I started chemo in June of 2017 and in the haze of the day after the first chemo treatment nicknamed the “red devil,” my medical oncologist called to say that something was wrong with my bloodwork (he didn’t say tumor markers then) and that we’d need to do more tests. Still naive, I didn’t get upset or exercised and I went in for a bone scan and CT scans within a few days. Took nearly a whole day and when we got the call the next morning that we needed to come in, didn’t matter what time, just come, a sense of doom began to settle over us. The weight of all that was and all that might be was stifling.

The next day, June 22, 2017, we went to my medical oncologist’s office to find out that the cancer had spread, not through my lymph nodes, but through my blood to take up residence in all of my bones. That limp I mentioned earlier, turns out I had a 5 cm tumor in the middle of my right femur. My organs clear of mets, a blessing we didn’t know enough to appropriately appreciate. My husband had insisted on coming to my appointment (thank God because I’d initially told him to stay at work) and we both cried and cried and cried. Life as we knew it had already shifted and now it had taken a dark turn.

About a week later, on June 30, 2017, after having multiple MRIs and skeletal studies, an Orthopaedic surgeon put a titanium rod inside each femur secured by 4 screws each. We also did some additional genetic testing and found out that I’m positive for the ATM germline mutation, which carries a risk for many types of cancer, including breast, ovarian, prostate, pancreatic and, potentially, colon.

I kept going with AC but we decided to leave Taxol for later. I did ten (10) days of radiation on my legs and my back (big lesion at L2) in July as soon as I was healed enough from the surgery. I had a full hysterectomy on September 18, 2017 and I started Ibrance and Letrozole, my first line of targeted treatment, in August of 2017.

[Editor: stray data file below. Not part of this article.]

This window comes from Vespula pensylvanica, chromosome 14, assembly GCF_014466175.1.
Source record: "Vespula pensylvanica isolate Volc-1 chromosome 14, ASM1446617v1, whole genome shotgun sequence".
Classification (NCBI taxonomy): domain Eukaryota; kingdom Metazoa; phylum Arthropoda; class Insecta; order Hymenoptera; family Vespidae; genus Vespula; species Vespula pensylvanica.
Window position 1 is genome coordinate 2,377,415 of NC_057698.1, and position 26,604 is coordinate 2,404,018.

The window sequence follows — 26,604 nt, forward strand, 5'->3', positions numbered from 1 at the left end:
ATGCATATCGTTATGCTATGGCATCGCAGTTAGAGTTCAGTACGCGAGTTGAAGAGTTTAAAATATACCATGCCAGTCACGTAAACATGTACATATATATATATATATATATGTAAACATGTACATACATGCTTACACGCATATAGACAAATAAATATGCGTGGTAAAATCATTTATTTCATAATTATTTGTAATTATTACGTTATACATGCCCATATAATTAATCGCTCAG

I was able to stay on my first line of treatment for approximately two (2) years, during which we finished closing up my office and moved to Miami to live with my parents for the help and support. I also accessed my private disability benefits and applied for Social Security benefits. I’ve discovered that becoming educated and keeping up on research as much as possible has become a little like a full time job!

I’ve added acupuncture, chiropractic, supplements, diet changes and medical marijuana to my regimen.  I like to say that we’re combining the best of Eastern and Western medicine the best we can, under the supervision of my medical doctors. I do my best to ensure that every single doctor knows about what all the others are doing. It’s a hard job since electronic medical records aren’t shared easily and that’s a big burden to put on a patient.

In 2018, I developed heterotopic ossification in each thigh, which basically means that I had bone growing inside each of my thigh muscles. None of the bone pain I’d been managing up to that point, prepared me for that much pain. Once the ossifications stopped growing, I underwent more physical therapy to build muscle to cushion the growing bone and there may be more surgery in my future.

My very first thought in June of 2017 when we got the news was that I wanted to spend as much time as possible with my children. Our focus now is living in the present and working to maximize the joy of the time we have. I’ve got boxes started for both Boys and I’ve been working on letters and cards and mementos. I worked with a non profit called Thru My Eyes to create a video for my children to watch after I’m gone. I’ve also started a box for my husband to stash important reminders and letters.

In August of 2019, a PET scan revealed that my cancer had mutated and my first line treatment was no longer effective. Since we’d done genomic testing and discovered that my cancer has the somatic mutation, PIKC3A, I was able to start Piqray (a/k/a abelesib), a medication fast tracked to approval by the FDA only a few months earlier in May of 2019. Piqray causes hyperglycemia, for which I take more medication to manage, amongst other side effects like changing the way food tastes and bone numbing fatigue.

My second PET scan in early 2020, right before COVID-19 shut down the country, showed that the partial response from the first PET has reversed and now the bone mets were becoming more and more metabolically active. So, as an experiment, we added Kisquali to Piqray. I got two (2) years of stability on Ibrance, which is a drug in the same class, so the hope is that the combination will be more effective.  We, in essence, chose to target multiple pathways to see if the multi-pronged approach will be more effective.